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Running wild

Cotton Bowl features intriguing rushing battle

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Posted: Friday December 25, 1998 03:16 PM

  Mississippi State's James Johnson (22), who rushed for 1,383 this season, isn't well known like Ricky Williams Andy Lyons/Allsport

JACKSON, Mississippi (AP) -- In many ways, James Johnson and Ricky Williams are similar -- big, bruising runners with breakaway speed and bright futures.

The leading rushers for No. 25 Mississippi State and No. 20 Texas, respectively, who play in the Cotton Bowl on New Year's Day, provide an intriguing matchup.

"They are two good backs. The difference they have over a lot of other backs is they are full-speed when they hit the line of scrimmage," said State coach Jackie Sherrill. "A lot of other backs go east and west and it takes them a little longer.

"Neither one runs a 4.4 [40-yard dash], but they are very powerful backs and accelerate very quickly. When they see an opening, they are gone."

Johnson and Williams, both seniors in the 225-pound range, get most of their yardage after initial contact.

While Johnson made his impact at Mississippi State in just two seasons, Williams won this year's Heisman Trophy while becoming the NCAA career rushing leader.

"He and Ricky have a lot of similarities. They are big and strong, and make so many yards after contact," said Texas coach Mack Brown. "It will be a special game for people across the country who like watching a running game."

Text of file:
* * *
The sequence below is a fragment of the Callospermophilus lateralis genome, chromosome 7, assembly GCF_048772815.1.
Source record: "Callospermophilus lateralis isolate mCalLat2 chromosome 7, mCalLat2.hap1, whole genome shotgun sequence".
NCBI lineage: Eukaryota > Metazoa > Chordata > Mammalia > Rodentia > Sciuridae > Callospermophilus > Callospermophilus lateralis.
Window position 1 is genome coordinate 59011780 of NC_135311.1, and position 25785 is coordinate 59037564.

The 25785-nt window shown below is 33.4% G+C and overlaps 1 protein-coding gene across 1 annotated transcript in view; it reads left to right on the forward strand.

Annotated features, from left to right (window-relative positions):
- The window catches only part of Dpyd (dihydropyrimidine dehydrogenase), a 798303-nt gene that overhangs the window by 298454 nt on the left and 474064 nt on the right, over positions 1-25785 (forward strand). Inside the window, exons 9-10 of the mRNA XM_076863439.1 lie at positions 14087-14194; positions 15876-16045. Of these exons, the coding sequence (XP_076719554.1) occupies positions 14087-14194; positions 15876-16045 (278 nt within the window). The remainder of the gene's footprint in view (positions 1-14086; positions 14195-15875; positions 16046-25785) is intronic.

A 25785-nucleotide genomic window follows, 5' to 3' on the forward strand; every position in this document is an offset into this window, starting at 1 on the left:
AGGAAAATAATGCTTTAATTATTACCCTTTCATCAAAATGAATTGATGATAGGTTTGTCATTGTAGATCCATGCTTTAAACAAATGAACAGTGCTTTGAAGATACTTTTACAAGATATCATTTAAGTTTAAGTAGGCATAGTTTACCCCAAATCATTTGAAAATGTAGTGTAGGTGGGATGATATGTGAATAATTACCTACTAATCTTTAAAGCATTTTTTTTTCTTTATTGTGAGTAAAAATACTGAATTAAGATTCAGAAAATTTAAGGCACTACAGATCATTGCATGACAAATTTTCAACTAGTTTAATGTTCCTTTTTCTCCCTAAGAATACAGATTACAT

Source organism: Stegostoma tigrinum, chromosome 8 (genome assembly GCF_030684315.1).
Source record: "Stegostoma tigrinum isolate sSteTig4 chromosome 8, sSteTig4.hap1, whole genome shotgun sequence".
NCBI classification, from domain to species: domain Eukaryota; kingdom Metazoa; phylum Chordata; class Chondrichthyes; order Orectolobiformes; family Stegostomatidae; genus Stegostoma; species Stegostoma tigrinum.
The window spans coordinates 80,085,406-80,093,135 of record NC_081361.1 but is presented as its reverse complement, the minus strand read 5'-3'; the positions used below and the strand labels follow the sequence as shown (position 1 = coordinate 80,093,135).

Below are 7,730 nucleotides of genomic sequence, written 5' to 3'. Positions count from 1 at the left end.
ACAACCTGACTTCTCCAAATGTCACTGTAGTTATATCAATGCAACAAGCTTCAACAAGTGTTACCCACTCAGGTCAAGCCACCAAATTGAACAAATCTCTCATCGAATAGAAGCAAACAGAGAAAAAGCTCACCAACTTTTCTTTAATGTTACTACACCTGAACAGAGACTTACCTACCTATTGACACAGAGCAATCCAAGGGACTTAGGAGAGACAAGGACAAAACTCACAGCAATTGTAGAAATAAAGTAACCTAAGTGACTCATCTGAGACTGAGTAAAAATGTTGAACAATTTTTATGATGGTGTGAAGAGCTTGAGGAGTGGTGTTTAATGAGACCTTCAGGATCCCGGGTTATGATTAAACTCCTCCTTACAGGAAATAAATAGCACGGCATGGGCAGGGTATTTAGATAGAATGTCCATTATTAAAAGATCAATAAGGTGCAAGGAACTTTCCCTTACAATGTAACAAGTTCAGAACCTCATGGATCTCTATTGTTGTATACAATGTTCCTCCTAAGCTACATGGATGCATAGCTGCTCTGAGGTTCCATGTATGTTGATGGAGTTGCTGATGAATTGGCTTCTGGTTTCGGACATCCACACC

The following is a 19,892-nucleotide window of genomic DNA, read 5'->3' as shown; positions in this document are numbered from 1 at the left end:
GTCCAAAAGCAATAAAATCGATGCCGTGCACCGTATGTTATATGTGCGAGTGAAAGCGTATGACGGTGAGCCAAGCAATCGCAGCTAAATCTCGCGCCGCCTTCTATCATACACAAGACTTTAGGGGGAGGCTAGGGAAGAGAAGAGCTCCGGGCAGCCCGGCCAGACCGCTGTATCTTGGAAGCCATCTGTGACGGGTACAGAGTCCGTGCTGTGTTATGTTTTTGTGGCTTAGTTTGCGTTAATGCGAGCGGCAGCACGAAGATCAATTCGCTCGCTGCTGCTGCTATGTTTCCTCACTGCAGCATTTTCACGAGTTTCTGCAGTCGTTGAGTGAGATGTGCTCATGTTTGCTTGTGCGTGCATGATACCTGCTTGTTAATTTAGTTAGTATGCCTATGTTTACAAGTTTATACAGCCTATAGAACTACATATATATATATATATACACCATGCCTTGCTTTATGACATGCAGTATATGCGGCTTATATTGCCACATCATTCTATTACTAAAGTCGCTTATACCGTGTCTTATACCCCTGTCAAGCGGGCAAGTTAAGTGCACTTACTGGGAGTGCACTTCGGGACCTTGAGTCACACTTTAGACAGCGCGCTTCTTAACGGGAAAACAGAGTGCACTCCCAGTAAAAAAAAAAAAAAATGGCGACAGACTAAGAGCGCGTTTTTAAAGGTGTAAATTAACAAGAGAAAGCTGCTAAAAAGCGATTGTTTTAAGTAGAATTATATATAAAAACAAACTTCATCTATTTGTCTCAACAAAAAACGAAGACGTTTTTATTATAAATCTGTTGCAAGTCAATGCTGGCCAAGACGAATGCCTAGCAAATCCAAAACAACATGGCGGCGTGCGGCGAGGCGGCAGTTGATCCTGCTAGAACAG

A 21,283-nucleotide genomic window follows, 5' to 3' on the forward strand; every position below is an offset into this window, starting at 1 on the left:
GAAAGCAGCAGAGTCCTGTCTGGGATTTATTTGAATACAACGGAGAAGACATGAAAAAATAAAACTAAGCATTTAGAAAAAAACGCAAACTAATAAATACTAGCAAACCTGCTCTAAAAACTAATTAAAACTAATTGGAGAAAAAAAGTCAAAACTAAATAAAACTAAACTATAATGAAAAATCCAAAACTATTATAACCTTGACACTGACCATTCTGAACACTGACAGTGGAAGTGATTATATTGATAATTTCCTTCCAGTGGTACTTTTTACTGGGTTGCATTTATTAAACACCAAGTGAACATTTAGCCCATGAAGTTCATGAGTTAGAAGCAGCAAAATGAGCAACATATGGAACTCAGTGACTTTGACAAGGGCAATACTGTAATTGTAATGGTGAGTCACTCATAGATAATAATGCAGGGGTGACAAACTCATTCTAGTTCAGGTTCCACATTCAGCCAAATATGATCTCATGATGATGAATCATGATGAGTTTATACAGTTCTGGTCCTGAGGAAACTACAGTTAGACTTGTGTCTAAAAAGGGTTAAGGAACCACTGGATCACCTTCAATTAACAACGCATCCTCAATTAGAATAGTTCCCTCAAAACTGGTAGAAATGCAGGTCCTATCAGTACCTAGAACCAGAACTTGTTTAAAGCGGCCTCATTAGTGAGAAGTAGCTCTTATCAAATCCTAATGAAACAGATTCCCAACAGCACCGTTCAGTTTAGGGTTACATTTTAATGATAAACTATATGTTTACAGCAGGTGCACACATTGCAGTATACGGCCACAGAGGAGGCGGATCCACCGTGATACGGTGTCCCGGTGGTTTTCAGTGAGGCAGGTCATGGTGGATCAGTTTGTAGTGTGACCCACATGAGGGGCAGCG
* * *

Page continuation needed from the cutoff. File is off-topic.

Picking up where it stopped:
Williams ran for 2,124 yards and 27 touchdowns this season. In his college career, he has set or tied 16 NCAA records and 44 school marks, including career records for yards (6,279), scoring (452 points), touchdowns (75) and all-purpose yards (7,206).

Every college football fan knows about Williams. But fewer are aware of Johnson, even though he was the 14th-leading rusher in Division I-A despite being hampered by injury the last three games.

Johnson, a former junior college transfer, is the only Mississippi State runner ever with two 1,000-yard seasons.

After a 209-yard rushing effort in a loss at Kentucky, Johnson set a school record with 237 yards rushing and 312 all-purpose yards against Alabama. That 26-14 victory on Nov. 14 started a three-game winning streak that gave State its first Southeastern Conference Western Division title.

But J.J. strained his groin against Alabama, apparently on a 58-yard run on the final drive of that game.

His rushing attempts have been limited since. After averaging 23 carries the first nine games, he was held to just 29 total carries the past three games while battling the groin injury and then a sore shoulder suffered on a touchdown dive against Ole Miss on November 26.

"J.J.'s shoulder is still not 100 percent, but hopefully with rest and healing time, he will be okay. His groin is fine," Sherrill said before the Bulldogs departed for Dallas on Christmas Day.

Despite being held to just 106 yards the last three games (including 14 carries for 38 yards in the SEC Championship Game vs. No. 1 Tennessee), Johnson almost became the first Bulldog to win the SEC rushing title.

Johnson led the SEC with 1,383 rushing yards and 5.9 yards per carry, but his 115.3 yard-per-game average was just behind Kevin Faulk of LSU (116.3 ypg), who won his second straight league rushing title because Johnson's first postseason game counted in the league stats.

While Williams won the Heisman Trophy, Johnson won the Mississippi equivalent, taking home the Conerly Trophy given annually to the Magnolia State's top player.

Playing against a Heisman Trophy winner in the Cotton Bowl could be a good omen for the Bulldogs.

Sherrill took Texas A&M to three straight Cotton Bowls in the 1980s. He won two of them, 36-16 over Auburn and Heisman winner Bo Jackson in 1986 and 35-10 over Notre Dame and Heisman winner Tim Brown in 1988.

 
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